For many sleep often comes last in their list of priorities, but as even more studies come to light on the detrimental effects having a lack of sleep can do, for both your body and mind, it’s never been more important to get enough sleep. And by that, I mean ‘good sleep’.
Between hectic work schedules and full social calendars, getting a full night’s sleep is no easy feat, especially with sleep disturbances such as work stresses, children, social media and everything in between. Often with the immense desire to get that precious rest, many of us build up a separate kind of sleep anxiety (technical term: psychophysiological insomnia). For example, your wish to sleep can become its own source of anxiety.
Through some of my most depression, I would struggle to sleep an entire night, not being able to rest or refocus. It would mean my anxiety worsened, I got unwell, I didn’t eat and ultimately began getting panic disorder. However, there are things you can do to help yourself – here are just a few tips for falling asleep at night….
- Drink camomile tea
Sleeping is my favourite thing to do but, but with the stresses of everyday life often sleep can be dropped from the priority list. It can be hard to wind down in the evenings and just relax. This is where one of my favourites, camomile tea comes in. I have a cup before bed as often as I can, about an hour before I hit the hay. It is great if you’re feeling anxious about something or if you’re just feeling a little all over the place. Have some good zzzzz’s!
Benefits: Chamomile, also known as ‘Babune ka Phal’ in Hindi, is renowned for its medicinal properties and beauty benefits. This herbal tea, along with similar varieties, such as lavender and lemon balm can be used to relieve insomnia and help to promote a healthy sleep cycle and overall wellbeing.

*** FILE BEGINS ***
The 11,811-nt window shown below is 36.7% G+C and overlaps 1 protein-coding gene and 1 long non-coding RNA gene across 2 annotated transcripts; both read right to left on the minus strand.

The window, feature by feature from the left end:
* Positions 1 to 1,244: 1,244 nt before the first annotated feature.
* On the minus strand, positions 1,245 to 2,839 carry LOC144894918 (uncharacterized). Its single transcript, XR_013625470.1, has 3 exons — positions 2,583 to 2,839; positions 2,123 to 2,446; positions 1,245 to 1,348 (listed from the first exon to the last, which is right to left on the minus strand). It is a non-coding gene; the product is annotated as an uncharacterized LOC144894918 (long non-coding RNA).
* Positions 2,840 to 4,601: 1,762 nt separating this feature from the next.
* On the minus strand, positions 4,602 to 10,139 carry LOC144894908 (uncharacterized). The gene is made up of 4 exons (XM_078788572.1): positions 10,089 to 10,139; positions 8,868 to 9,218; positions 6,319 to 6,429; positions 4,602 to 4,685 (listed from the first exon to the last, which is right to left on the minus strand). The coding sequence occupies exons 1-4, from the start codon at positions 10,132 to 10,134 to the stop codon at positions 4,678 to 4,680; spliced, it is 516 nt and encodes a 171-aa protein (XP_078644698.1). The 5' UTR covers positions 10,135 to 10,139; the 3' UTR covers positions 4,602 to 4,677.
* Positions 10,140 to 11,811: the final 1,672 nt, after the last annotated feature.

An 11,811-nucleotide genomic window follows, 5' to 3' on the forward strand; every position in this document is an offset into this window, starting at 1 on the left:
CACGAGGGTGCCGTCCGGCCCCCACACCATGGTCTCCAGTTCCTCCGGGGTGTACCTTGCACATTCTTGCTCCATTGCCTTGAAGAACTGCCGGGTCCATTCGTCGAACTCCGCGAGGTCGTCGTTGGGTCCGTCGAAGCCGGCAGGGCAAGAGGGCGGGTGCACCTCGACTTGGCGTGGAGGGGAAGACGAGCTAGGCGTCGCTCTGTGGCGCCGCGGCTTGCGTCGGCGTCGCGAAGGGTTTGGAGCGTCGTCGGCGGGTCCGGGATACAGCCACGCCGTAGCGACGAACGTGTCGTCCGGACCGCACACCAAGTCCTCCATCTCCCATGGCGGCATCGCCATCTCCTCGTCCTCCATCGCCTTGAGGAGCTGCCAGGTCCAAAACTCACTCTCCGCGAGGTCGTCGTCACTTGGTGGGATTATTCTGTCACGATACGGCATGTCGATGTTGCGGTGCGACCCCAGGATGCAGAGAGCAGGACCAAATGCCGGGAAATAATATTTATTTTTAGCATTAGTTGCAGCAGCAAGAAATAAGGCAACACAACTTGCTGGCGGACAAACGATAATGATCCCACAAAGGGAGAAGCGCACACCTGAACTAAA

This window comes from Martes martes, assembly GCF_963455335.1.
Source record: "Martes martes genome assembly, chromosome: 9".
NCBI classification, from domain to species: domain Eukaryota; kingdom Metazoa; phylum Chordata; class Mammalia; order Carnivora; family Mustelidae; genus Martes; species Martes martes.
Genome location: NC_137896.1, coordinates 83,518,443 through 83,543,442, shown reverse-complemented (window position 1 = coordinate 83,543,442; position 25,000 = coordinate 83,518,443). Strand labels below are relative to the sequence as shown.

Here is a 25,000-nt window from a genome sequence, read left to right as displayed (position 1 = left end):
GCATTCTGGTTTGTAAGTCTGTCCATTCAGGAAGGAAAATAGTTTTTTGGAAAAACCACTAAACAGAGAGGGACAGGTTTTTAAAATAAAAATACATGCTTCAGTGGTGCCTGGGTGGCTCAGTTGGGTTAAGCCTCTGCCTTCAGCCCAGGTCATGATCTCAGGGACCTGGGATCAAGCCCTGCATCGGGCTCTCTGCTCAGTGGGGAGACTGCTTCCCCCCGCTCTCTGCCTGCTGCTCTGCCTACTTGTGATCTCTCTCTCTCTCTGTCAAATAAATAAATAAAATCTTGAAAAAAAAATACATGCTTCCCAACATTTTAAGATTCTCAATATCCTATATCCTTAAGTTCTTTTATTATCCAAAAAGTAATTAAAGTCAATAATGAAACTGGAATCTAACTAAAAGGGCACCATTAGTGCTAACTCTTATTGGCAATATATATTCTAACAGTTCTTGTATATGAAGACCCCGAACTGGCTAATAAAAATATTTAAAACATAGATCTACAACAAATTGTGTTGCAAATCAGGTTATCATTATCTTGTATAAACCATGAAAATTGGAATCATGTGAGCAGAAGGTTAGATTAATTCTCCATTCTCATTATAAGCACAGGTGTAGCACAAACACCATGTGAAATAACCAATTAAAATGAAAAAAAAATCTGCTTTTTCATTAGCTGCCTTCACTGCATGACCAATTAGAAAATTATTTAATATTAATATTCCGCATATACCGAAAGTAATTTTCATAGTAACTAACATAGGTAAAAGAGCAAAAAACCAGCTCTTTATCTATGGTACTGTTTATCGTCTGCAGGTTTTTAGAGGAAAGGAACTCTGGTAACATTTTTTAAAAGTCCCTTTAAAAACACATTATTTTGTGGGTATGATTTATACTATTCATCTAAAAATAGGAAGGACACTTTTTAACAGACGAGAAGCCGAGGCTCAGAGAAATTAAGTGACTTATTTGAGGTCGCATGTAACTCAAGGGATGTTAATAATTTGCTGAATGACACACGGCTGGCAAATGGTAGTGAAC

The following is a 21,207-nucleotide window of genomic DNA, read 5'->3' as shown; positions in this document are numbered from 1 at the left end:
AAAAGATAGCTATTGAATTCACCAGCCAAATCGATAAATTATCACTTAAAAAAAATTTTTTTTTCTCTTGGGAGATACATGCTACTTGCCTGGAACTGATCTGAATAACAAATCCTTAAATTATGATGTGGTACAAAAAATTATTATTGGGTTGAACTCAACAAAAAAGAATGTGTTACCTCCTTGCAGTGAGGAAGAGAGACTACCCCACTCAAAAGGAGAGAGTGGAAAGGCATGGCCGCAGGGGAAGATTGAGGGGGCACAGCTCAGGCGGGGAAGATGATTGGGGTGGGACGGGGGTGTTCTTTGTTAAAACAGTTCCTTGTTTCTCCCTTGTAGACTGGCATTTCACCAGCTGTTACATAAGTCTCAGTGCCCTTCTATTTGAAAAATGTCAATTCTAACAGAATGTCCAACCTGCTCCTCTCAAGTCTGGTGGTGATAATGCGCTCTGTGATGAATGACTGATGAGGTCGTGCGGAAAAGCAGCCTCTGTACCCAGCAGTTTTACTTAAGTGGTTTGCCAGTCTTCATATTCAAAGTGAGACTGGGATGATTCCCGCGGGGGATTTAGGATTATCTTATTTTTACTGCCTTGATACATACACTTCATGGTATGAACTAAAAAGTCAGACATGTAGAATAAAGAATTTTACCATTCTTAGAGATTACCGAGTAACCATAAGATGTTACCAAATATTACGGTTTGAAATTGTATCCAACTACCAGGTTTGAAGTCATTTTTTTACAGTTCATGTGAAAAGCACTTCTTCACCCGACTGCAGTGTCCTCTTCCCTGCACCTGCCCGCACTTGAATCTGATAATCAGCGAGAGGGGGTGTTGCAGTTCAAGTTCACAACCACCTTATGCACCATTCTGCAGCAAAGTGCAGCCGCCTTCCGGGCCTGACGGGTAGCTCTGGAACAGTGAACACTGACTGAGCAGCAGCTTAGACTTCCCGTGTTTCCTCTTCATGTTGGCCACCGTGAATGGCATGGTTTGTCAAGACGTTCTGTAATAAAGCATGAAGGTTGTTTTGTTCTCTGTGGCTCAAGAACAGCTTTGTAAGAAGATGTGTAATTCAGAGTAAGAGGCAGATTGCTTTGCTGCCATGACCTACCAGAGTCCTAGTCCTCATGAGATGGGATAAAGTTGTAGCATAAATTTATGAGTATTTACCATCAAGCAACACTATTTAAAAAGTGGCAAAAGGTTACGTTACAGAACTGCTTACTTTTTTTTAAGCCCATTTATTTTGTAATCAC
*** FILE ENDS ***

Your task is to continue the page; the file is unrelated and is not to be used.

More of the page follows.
READ MORE: MATCH YOUR TEA TO YOUR MOOD
- Read a book or magazine before bed
There is a reason why everyone always says that reading before bed could help you fall asleep. Reading can give your mind time to rest before you go to bed, making it a great way to de-compress from the day so that you are less likely to be up all night with your mind racing.
- Get in to a routine
Getting to bed at the same time every night is a classic sleep hygiene tip, so you have probably heard this one. The trick here is to also wake up at about the same time every day, which may be particularly painful (but worth it) on the weekends and even if you’ve had a bad night’s sleep the night before.
- Keep your bedroom cool
Our bodies are best at falling asleep when we are within a narrow temperature range: between 18 and 22 degrees Celsius. Experiment to find yours — and resist the urge to crank the heat up!
- Work out (but not too late)
People who exercise regularly also tend to have an easier time getting enough sleep. But the timing matters: Working out too close to bedtime can actually excite your body and make it harder to fall asleep. That means morning or afternoon workouts are usually best.
- Avoid blue light and put your phone down before 10pm
Blue light is the light emitted from everything technological, such as your mobile, the iPad, the TV, the laptop. And it can inhibit your body’s natural melatonin production. Therefore, stop looking at your phone an hour or two before bedtime and let that hormone lull you to sleep.
- Do some yoga
Doing a few relaxing yoga stretches or taking a restorative yoga class (do not do intense vinyasa flow) is enough to put your body at ease before bedtime.